But the Penobscot got a big break when PPL Corporation bought all of the dams in the lower Penobscot basin in 1999-2000.  PPL immediately began discussions with the Penobscot Tribe, subsequently joined by conservation groups and state and federal agencies, to consider the possibility of looking at all of the company’s dams at the same time so that hydropower production could be better balanced with fisheries restoration.

By 2003 the groups had reached a monumental agreement for the river’s future.  Under the agreement, PPL offered the Penobscot River Restoration Trust a five-year option to purchase three dams (Veazie, Great Works, and Howland). The trust was a newly formed non-profit organization represented by the Penobscot Nation and six conservation groups: American Rivers; the Atlantic Salmon Federation; Maine Audubon; Natural Resources Council of Maine; The Nature Conservancy; and Trout Unlimited.

The Trust had gained a critically important agreement from PPL, but immediately faced a huge new obstacle: raising $24 million to purchase the dams, along with tens of millions more needed for engineering studies, dam removal, and ecological monitoring.

At today’s celebration marking the beginning of the end for the lowermost two dams on the river, the Trust proudly announced that it is very close to raising the $62 million necessary to complete the project.  Half has come from the federal government, and half from private contributions.

The Balance of Power

Remarkably, the restoration of the Penobscot will not result in loss of hydropower.  The FERC relicensing of PPL’s remaining six dams in the basin allowed for PPL to increase hydropower generation at these dams, resulting in a net increase in total energy generation.  The increases in electricity generation will be achieved by rehabilitating Orono Dam on a tributary to the Penobscot, and raising reservoir levels at three other dams to enable greater hydropower potential.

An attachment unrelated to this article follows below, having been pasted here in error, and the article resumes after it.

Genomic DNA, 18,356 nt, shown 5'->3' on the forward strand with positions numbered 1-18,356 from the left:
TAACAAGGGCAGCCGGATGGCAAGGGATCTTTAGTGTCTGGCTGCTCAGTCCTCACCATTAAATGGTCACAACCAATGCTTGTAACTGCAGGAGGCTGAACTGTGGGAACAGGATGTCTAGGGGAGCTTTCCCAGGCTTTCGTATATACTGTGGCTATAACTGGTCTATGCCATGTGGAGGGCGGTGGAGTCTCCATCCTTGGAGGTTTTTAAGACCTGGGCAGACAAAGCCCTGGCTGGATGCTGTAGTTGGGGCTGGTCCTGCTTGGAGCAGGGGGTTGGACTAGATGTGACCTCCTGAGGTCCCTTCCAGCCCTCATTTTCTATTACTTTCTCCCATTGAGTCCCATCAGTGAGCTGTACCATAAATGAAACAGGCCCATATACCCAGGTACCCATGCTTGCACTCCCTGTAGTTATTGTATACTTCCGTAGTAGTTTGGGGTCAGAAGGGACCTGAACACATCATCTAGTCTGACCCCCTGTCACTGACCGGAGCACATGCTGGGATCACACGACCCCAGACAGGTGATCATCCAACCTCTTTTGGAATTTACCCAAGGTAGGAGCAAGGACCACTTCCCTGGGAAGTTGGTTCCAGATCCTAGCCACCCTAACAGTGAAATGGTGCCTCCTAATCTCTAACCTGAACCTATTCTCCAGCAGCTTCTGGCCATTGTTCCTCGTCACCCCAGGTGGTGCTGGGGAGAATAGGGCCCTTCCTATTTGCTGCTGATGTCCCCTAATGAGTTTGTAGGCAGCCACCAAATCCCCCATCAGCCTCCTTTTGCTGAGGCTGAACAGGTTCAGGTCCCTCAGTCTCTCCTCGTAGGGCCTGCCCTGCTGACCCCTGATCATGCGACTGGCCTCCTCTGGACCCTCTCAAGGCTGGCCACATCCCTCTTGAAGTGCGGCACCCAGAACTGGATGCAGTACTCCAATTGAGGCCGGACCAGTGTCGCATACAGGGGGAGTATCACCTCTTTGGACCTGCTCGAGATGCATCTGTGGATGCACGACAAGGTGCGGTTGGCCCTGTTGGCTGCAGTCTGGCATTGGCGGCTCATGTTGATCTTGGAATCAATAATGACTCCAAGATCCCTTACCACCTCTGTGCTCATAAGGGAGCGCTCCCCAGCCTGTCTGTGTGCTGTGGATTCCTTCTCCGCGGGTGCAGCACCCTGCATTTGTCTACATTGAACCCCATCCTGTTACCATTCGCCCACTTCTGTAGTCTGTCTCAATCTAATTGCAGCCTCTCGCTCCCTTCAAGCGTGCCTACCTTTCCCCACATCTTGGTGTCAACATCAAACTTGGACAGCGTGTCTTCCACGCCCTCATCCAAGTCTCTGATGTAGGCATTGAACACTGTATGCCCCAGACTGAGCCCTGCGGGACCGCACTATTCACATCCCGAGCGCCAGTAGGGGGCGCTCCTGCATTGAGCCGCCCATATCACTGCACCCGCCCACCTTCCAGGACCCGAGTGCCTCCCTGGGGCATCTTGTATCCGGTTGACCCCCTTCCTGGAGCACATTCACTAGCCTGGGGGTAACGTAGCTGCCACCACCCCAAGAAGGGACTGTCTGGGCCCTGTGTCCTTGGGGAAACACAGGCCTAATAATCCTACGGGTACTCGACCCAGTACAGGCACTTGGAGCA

Perhaps U.S. Senator Olympia Stowe of Maine said it best: “By working collaboratively to restore Atlantic salmon while simultaneously maintaining current levels of clean energy production, the Penobscot Project has established itself as a national and international model for river restoration.”

Maybe we’ve finally found a way to make our relatives happy.

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Meet the Author

Brian Richter
Brian Richter has been a global leader in water science and conservation for more than 25 years. He is the Chief Scientist for the Global Water Program of The Nature Conservancy, an international conservation organization, where he promotes sustainable water use and management with governments, corporations, and local communities. He is also the President of Sustainable Waters, a global water education organization. Brian has consulted on more than 120 water projects worldwide. He serves as a water advisor to some of the world’s largest corporations, investment banks, and the United Nations, and has testified before the U.S. Congress on multiple occasions. He also teaches a course on Water Sustainability at the University of Virginia. Brian has developed numerous scientific tools and methods to support river protection and restoration efforts, including the Indicators of Hydrologic Alteration software that is being used by water managers and scientists worldwide. Brian was featured in a BBC documentary with David Attenborough on “How Many People Can Live on Planet Earth?” He has published many scientific papers on the importance of ecologically sustainable water management in international science journals, and co-authored a book with Sandra Postel entitled Rivers for Life: Managing Water for People and Nature (Island Press, 2003). His new book, Chasing Water: A Guide for Moving from Scarcity to Sustainability, was published by Island Press in June 2014.